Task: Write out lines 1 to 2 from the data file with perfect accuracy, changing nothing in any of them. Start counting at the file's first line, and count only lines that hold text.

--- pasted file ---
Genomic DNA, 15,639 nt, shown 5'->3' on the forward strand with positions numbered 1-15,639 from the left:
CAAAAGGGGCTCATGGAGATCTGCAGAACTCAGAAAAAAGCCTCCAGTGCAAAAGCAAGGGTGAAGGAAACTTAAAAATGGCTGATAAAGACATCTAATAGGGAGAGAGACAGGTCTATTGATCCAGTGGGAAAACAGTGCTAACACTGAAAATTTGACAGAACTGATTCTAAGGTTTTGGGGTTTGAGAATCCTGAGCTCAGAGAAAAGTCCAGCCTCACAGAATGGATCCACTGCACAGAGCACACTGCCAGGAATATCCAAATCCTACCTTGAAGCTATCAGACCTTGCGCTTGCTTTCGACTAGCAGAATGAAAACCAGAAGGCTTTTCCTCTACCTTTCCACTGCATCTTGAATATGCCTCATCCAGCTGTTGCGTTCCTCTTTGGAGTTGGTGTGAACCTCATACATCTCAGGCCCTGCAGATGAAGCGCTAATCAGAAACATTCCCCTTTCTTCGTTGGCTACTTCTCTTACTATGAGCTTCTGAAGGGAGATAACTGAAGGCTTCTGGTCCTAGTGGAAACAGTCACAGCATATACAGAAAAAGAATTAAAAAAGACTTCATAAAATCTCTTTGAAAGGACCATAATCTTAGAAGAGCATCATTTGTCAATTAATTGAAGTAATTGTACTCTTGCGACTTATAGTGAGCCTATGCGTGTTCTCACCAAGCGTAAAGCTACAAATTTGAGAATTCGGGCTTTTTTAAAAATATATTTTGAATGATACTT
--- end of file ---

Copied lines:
Genomic DNA, 15,639 nt, shown 5'->3' on the forward strand with positions numbered 1-15,639 from the left:
CAAAAGGGGCTCATGGAGATCTGCAGAACTCAGAAAAAAGCCTCCAGTGCAAAAGCAAGGGTGAAGGAAACTTAAAAATGGCTGATAAAGACATCTAATAGGGAGAGAGACAGGTCTATTGATCCAGTGGGAAAACAGTGCTAACACTGAAAATTTGACAGAACTGATTCTAAGGTTTTGGGGTTTGAGAATCCTGAGCTCAGAGAAAAGTCCAGCCTCACAGAATGGATCCACTGCACAGAGCACACTGCCAGGAATATCCAAATCCTACCTTGAAGCTATCAGACCTTGCGCTTGCTTTCGACTAGCAGAATGAAAACCAGAAGGCTTTTCCTCTACCTTTCCACTGCATCTTGAATATGCCTCATCCAGCTGTTGCGTTCCTCTTTGGAGTTGGTGTGAACCTCATACATCTCAGGCCCTGCAGATGAAGCGCTAATCAGAAACATTCCCCTTTCTTCGTTGGCTACTTCTCTTACTATGAGCTTCTGAAGGGAGATAACTGAAGGCTTCTGGTCCTAGTGGAAACAGTCACAGCATATACAGAAAAAGAATTAAAAAAGACTTCATAAAATCTCTTTGAAAGGACCATAATCTTAGAAGAGCATCATTTGTCAATTAATTGAAGTAATTGTACTCTTGCGACTTATAGTGAGCCTATGCGTGTTCTCACCAAGCGTAAAGCTACAAATTTGAGAATTCGGGCTTTTTTAAAAATATATTTTGAATGATACTT